On 23 March 2017, Facebook user Diandra Toyos shared a photograph said to have been taken inside an IKEA furniture store somewhere in Southern California, along with a common claim: that she and her family had narrowly avoided abduction by human traffickers while shopping there.
Toyos’ report was widely disseminated via social media and was also aggregated by a share-focused site called inspireMORE. Like many other accounts of its kind, it began with Toyos’ saying she had read similar stories on Facebook (i.e., that human traffickers commonly ply their trade within chain stores) and went on to explain that fellow shoppers inside the IKEA behaved in a vague manner which convinced her she and her children were potential targets of a crime:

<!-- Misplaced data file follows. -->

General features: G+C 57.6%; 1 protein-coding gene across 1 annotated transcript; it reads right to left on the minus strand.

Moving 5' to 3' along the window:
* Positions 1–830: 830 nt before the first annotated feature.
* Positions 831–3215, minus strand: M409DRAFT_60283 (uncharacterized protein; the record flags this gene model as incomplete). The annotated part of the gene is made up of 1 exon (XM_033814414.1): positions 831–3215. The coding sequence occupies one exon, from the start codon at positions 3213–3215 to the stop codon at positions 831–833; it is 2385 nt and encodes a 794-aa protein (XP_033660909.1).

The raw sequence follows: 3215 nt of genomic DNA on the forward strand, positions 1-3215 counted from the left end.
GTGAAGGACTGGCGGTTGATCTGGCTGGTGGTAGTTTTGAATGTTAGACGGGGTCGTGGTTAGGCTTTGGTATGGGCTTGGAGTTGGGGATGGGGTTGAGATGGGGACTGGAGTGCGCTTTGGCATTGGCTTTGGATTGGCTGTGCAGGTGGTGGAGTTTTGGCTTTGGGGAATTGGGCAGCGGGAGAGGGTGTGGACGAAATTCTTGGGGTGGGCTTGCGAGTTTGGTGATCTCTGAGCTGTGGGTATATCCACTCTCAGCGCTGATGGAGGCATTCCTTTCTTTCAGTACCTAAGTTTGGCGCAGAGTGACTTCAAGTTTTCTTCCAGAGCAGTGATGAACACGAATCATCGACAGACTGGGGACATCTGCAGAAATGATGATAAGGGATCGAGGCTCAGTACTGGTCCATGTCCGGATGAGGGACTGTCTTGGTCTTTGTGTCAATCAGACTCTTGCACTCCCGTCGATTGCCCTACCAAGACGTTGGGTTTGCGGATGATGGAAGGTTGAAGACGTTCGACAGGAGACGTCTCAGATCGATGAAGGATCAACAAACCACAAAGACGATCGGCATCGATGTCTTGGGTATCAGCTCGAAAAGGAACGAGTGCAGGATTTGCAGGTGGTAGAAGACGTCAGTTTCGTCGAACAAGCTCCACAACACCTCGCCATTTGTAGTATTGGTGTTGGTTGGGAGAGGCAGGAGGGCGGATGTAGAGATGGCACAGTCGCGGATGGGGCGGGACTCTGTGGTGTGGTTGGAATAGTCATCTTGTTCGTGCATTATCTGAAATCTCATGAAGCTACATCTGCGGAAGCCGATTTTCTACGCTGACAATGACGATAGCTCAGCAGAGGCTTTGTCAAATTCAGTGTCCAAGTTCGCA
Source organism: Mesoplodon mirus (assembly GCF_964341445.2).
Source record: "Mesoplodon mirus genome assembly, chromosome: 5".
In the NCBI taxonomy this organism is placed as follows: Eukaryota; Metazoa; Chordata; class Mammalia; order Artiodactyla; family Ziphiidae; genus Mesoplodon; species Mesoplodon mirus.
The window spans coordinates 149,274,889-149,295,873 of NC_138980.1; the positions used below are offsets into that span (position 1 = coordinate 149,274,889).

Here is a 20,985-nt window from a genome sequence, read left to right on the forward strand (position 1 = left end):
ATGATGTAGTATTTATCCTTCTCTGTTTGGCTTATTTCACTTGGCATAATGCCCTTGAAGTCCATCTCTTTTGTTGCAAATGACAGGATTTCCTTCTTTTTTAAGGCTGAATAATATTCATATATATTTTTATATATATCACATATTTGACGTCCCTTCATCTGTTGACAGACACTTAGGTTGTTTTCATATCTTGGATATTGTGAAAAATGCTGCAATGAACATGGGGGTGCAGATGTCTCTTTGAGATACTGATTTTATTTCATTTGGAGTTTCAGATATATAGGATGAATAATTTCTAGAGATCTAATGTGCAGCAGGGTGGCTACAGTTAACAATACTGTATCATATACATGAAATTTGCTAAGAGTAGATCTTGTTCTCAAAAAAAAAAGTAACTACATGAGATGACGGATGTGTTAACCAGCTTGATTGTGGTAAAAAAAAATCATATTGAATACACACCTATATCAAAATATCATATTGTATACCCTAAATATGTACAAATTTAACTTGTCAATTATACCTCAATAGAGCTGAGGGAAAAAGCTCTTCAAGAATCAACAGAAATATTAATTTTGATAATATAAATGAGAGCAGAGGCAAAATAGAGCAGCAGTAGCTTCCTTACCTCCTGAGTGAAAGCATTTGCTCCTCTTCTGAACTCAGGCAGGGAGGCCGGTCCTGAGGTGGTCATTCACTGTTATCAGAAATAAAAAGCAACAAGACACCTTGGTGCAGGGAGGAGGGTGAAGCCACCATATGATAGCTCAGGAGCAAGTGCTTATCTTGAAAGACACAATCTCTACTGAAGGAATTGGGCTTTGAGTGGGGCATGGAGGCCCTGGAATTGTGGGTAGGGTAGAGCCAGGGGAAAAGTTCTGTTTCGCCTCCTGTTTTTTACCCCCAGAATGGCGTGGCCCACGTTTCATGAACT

I recently read a post written by a mother I didn’t know, that went viral. She described an event that happened to her while she was at target. She and her children were targeted by human traffickers. She talked about how when she reported the incident after the fact, she was told that this was a very common way they worked.
I read things like that, and I always think “wow, that’s so scary… I need to be careful”. But I also always think “that could never happen to me.”
But you guys, it did.